|At a Glance|
|Product||ZyXEL Unified Security Gateway (USG100)|
|Summary||Multi-function Network Unified Threat Management (UTM) appliance|
|Pros||• Multiple Routable Networks
• Detailed Firewall Controls
• Gigabit ports
• 3G WWAN support
• VLAN support and options
|Cons||• VPN Interoperability
• No SSL VPN Vista support
• No Jumbo Frames
• Slow to reboot
• Relatively low VPN throughput
In my previous review of Zyxel's USG100, I covered the impressive routing capabilities of this comprehensive network device, leaving coverage of its security and Unified Threat Management (UTM) for this review. As depicted in the above diagram, Zyxel's device has the ability to separate a network into multiple different network zones. This network segmentation along with its UTM features allows for quite granular control over multiple different traffic types to and from each network.
The list of security functionality for this device is long. The USG100 has Anti-Virus (AV), Intrusion Detection and Prevention (IDP), Content Filtering (CF) and Anti-Spam features. Further, it has Anomaly Detection and Prevention (ADP), Application Layer Gateway (ALG), and Application Patrol features for complex traffic flow management. WOW!
The AV, IDP, Application Patrol and CF features are enabled for a 30 day trial with annual subscriptions required thereafter. But the Anti-Spam, ADP, and ALG features are all included in the price of the UTM. I'll list the subscription rates again at the end of this review.
Each of the UTM features on the USG100 can be individually enabled or disabled. As I'll show at the end of this review, they do have varying impact on throughput. So you should consider carefully which are required for your network.
The USG100's Anti-Virus functionality allows for centralized Anti-Virus filtering. This functionality works at the center of your network, without running client software on each PC. It is a subscription based service, so once the 30 day trial runs out; you'll have to subscribe to keep it running.
The two subscription options on the USG100 are Zyxel's International Computer Security Association (ICSA) approved solution and Kaspersky solutions. Kaspersky is a well known software provider of security solutions, but their solution for the USG100 isn't ICSA approved. The Zyxel solution, provided directly by Zyxel and not provided by a third party, is ICSA approved.
With the USG100's Anti-Virus feature enabled as shown in Figure 1, a current subscription, and one of the two Anti-Virus options selected, the USG100 will filter emails, web surfing, and downloads for various virus signatures.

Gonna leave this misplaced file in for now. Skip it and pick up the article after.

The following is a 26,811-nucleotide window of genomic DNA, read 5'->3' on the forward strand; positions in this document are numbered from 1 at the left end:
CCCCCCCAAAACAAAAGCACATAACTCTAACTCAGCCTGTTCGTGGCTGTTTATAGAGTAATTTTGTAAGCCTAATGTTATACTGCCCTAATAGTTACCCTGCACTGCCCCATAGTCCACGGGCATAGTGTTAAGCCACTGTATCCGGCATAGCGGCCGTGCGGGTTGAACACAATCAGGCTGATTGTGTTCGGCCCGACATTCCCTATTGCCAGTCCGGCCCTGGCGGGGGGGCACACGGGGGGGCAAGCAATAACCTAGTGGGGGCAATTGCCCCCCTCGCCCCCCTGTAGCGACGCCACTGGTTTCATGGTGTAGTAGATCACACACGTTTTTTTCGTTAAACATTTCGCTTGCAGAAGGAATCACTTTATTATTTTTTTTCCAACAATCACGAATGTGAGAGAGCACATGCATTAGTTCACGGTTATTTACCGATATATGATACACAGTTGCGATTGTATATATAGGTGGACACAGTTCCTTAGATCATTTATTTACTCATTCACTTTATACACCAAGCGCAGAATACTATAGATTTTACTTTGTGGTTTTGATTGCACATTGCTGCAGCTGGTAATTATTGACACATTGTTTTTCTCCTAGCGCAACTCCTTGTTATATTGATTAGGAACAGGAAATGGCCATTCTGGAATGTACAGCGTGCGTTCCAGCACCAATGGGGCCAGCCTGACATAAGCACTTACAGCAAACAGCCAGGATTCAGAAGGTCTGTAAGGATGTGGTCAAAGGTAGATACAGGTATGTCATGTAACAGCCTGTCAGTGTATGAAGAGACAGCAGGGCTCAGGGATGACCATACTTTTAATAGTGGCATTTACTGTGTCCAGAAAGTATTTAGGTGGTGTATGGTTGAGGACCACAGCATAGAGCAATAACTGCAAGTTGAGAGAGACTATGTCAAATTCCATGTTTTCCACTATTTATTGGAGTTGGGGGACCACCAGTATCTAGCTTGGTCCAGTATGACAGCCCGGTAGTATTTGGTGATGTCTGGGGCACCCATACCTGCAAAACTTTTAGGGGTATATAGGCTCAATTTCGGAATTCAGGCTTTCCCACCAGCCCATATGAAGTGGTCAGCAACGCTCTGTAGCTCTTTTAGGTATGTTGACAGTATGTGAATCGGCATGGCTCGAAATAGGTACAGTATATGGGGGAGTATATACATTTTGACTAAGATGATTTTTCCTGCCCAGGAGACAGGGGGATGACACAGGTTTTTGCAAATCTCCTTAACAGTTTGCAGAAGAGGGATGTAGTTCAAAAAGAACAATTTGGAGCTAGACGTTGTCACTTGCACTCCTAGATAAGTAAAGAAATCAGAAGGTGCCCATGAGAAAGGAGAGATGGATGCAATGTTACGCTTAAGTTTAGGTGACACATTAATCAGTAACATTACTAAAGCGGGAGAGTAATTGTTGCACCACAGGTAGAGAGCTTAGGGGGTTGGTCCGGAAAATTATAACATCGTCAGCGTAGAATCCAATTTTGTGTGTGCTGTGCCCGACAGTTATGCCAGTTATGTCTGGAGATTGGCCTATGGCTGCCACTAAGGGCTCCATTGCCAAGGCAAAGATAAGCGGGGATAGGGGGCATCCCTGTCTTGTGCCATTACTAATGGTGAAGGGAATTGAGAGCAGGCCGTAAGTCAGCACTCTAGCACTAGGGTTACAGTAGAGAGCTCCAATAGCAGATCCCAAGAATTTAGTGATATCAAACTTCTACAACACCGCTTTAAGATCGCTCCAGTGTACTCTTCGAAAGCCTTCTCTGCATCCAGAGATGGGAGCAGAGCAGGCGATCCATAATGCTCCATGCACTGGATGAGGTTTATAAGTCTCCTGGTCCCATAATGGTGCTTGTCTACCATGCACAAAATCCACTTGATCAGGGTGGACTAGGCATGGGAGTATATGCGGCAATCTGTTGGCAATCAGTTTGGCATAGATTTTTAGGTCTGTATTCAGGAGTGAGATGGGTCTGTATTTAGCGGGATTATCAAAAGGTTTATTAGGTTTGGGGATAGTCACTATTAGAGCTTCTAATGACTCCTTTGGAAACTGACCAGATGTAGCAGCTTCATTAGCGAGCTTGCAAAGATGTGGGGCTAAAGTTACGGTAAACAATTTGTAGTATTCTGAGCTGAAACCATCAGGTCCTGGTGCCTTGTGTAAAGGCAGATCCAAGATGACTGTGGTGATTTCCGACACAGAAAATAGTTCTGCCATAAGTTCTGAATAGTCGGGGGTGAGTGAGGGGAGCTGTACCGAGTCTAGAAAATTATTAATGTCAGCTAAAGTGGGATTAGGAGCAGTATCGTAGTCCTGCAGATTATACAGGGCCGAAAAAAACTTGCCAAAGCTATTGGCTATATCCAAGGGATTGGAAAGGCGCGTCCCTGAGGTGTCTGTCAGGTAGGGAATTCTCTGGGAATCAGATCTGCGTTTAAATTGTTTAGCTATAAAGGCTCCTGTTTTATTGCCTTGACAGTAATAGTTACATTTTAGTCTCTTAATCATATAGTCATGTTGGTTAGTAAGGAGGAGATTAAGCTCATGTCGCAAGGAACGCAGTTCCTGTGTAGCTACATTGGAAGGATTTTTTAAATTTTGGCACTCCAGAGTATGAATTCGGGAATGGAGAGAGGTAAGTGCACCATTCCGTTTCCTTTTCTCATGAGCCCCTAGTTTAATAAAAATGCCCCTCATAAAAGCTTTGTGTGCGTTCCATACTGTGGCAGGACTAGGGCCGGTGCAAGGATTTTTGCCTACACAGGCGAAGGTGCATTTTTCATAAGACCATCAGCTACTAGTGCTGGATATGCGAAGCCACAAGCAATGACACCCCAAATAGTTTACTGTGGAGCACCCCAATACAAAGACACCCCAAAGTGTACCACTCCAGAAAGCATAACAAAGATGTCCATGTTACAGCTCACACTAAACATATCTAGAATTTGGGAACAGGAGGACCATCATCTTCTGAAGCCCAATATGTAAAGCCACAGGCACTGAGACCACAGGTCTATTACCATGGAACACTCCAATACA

Figure 1: AV Enable
The USG100 monitors data flows via the common SMTP, POP3, IMAP4, HTTP and FTP applications. More specifically, the USG100 is monitoring traffic using TCP ports 25, 110, 143, 80/8080/3128, and 21, respectively.
The USG filters FTP traffic by default on port 21. But ports other than 21 can be filtered if configured via the Application Layer Gateway configuration screen. I'll touch on the ALG aspects of the USG100 later.
Other than FTP, it is important to note that only the ports specified above are monitored. This is important because there are virus-sensitive services that use non-standard ports, which will not be monitored by the USG100. For example, Google's popular Gmail uses ports 587 and 995 for SMTP and POP3. Subsequently, the USG100 will not filter emails sent and received via Gmail, or other email services using non-standard ports.
The USG100 looks at traffic on the monitored ports and then checks the contents of that traffic for patterns that match a known virus signature. This is why a subscription based service is required, since those signatures are constantly changing.
The USG100 Anti-Virus solution is customizable, with Black and White List functionality. By defining various file types, you can tell the USG100 to look for and block (Black List) or allow (White List) specific file attachments.
I set up a simple Black List rule shown in Figure 2 to block Microsoft Word documents, using the criteria of *.doc as shown. I tested it by sending a Word file from a non-filtered Gmail email account to a standard POP3 filtered email account.
Figure 2: Blacklisting
I sent the same file twice, once with the Black List enabled, once with it disabled. In both cases, the email went through with the file attached. However, with the Black List enabled, the file was unreadable, while with the Black List functionality disabled, the file went through unchanged. As you can see in Figure 3, the USG100 logged that a file was received matching my Black List rule.